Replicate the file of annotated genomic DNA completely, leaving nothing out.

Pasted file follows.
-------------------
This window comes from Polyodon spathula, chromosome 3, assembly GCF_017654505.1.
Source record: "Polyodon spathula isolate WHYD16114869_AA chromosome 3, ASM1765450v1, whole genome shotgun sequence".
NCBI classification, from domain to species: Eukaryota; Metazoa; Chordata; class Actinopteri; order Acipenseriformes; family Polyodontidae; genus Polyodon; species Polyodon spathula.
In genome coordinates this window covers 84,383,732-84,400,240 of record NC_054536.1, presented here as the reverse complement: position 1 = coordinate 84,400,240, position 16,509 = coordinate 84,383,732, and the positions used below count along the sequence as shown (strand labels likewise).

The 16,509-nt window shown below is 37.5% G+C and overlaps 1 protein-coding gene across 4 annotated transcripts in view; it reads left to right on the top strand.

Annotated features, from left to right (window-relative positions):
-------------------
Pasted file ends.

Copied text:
This window comes from Polyodon spathula, chromosome 3, assembly GCF_017654505.1.
Source record: "Polyodon spathula isolate WHYD16114869_AA chromosome 3, ASM1765450v1, whole genome shotgun sequence".
NCBI classification, from domain to species: Eukaryota; Metazoa; Chordata; class Actinopteri; order Acipenseriformes; family Polyodontidae; genus Polyodon; species Polyodon spathula.
In genome coordinates this window covers 84,383,732-84,400,240 of record NC_054536.1, presented here as the reverse complement: position 1 = coordinate 84,400,240, position 16,509 = coordinate 84,383,732, and the positions used below count along the sequence as shown (strand labels likewise).

The 16,509-nt window shown below is 37.5% G+C and overlaps 1 protein-coding gene across 4 annotated transcripts in view; it reads left to right on the top strand.

Annotated features, from left to right (window-relative positions):